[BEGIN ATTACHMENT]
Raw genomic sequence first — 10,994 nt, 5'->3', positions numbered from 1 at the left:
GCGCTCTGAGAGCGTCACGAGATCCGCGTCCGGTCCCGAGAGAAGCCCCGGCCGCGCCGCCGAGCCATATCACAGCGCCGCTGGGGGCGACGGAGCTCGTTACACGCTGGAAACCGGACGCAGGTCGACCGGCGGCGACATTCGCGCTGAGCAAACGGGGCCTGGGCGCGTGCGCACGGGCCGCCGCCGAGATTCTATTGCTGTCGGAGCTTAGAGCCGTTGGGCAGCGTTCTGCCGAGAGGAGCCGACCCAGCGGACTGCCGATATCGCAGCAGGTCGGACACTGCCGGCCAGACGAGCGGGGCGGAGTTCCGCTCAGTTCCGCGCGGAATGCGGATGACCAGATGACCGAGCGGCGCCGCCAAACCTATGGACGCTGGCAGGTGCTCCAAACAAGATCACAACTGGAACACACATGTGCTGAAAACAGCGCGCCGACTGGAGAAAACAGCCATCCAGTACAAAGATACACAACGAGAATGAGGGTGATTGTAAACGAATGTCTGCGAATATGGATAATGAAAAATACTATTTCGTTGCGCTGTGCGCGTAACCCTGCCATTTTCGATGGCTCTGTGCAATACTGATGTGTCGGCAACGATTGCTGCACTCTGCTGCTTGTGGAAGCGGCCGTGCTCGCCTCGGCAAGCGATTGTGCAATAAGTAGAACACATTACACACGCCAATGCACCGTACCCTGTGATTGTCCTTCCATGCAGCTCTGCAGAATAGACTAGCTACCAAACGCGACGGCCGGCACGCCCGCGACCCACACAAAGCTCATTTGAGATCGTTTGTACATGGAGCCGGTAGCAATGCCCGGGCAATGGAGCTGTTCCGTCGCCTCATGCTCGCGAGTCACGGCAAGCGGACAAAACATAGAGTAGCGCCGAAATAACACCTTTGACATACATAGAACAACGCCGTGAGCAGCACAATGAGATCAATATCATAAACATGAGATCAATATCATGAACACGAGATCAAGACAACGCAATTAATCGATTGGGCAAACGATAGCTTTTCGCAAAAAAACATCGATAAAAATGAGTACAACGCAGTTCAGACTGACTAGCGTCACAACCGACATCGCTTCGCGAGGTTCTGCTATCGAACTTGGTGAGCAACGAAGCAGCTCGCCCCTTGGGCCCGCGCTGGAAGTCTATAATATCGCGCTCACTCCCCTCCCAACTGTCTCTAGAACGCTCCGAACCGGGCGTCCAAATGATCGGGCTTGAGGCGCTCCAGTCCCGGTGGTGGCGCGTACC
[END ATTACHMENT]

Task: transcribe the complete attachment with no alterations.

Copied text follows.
Raw genomic sequence first — 10,994 nt, 5'->3', positions numbered from 1 at the left:
GCGCTCTGAGAGCGTCACGAGATCCGCGTCCGGTCCCGAGAGAAGCCCCGGCCGCGCCGCCGAGCCATATCACAGCGCCGCTGGGGGCGACGGAGCTCGTTACACGCTGGAAACCGGACGCAGGTCGACCGGCGGCGACATTCGCGCTGAGCAAACGGGGCCTGGGCGCGTGCGCACGGGCCGCCGCCGAGATTCTATTGCTGTCGGAGCTTAGAGCCGTTGGGCAGCGTTCTGCCGAGAGGAGCCGACCCAGCGGACTGCCGATATCGCAGCAGGTCGGACACTGCCGGCCAGACGAGCGGGGCGGAGTTCCGCTCAGTTCCGCGCGGAATGCGGATGACCAGATGACCGAGCGGCGCCGCCAAACCTATGGACGCTGGCAGGTGCTCCAAACAAGATCACAACTGGAACACACATGTGCTGAAAACAGCGCGCCGACTGGAGAAAACAGCCATCCAGTACAAAGATACACAACGAGAATGAGGGTGATTGTAAACGAATGTCTGCGAATATGGATAATGAAAAATACTATTTCGTTGCGCTGTGCGCGTAACCCTGCCATTTTCGATGGCTCTGTGCAATACTGATGTGTCGGCAACGATTGCTGCACTCTGCTGCTTGTGGAAGCGGCCGTGCTCGCCTCGGCAAGCGATTGTGCAATAAGTAGAACACATTACACACGCCAATGCACCGTACCCTGTGATTGTCCTTCCATGCAGCTCTGCAGAATAGACTAGCTACCAAACGCGACGGCCGGCACGCCCGCGACCCACACAAAGCTCATTTGAGATCGTTTGTACATGGAGCCGGTAGCAATGCCCGGGCAATGGAGCTGTTCCGTCGCCTCATGCTCGCGAGTCACGGCAAGCGGACAAAACATAGAGTAGCGCCGAAATAACACCTTTGACATACATAGAACAACGCCGTGAGCAGCACAATGAGATCAATATCATAAACATGAGATCAATATCATGAACACGAGATCAAGACAACGCAATTAATCGATTGGGCAAACGATAGCTTTTCGCAAAAAAACATCGATAAAAATGAGTACAACGCAGTTCAGACTGACTAGCGTCACAACCGACATCGCTTCGCGAGGTTCTGCTATCGAACTTGGTGAGCAACGAAGCAGCTCGCCCCTTGGGCCCGCGCTGGAAGTCTATAATATCGCGCTCACTCCCCTCCCAACTGTCTCTAGAACGCTCCGAACCGGGCGTCCAAATGATCGGGCTTGAGGCGCTCCAGTCCCGGTGGTGGCGCGTACC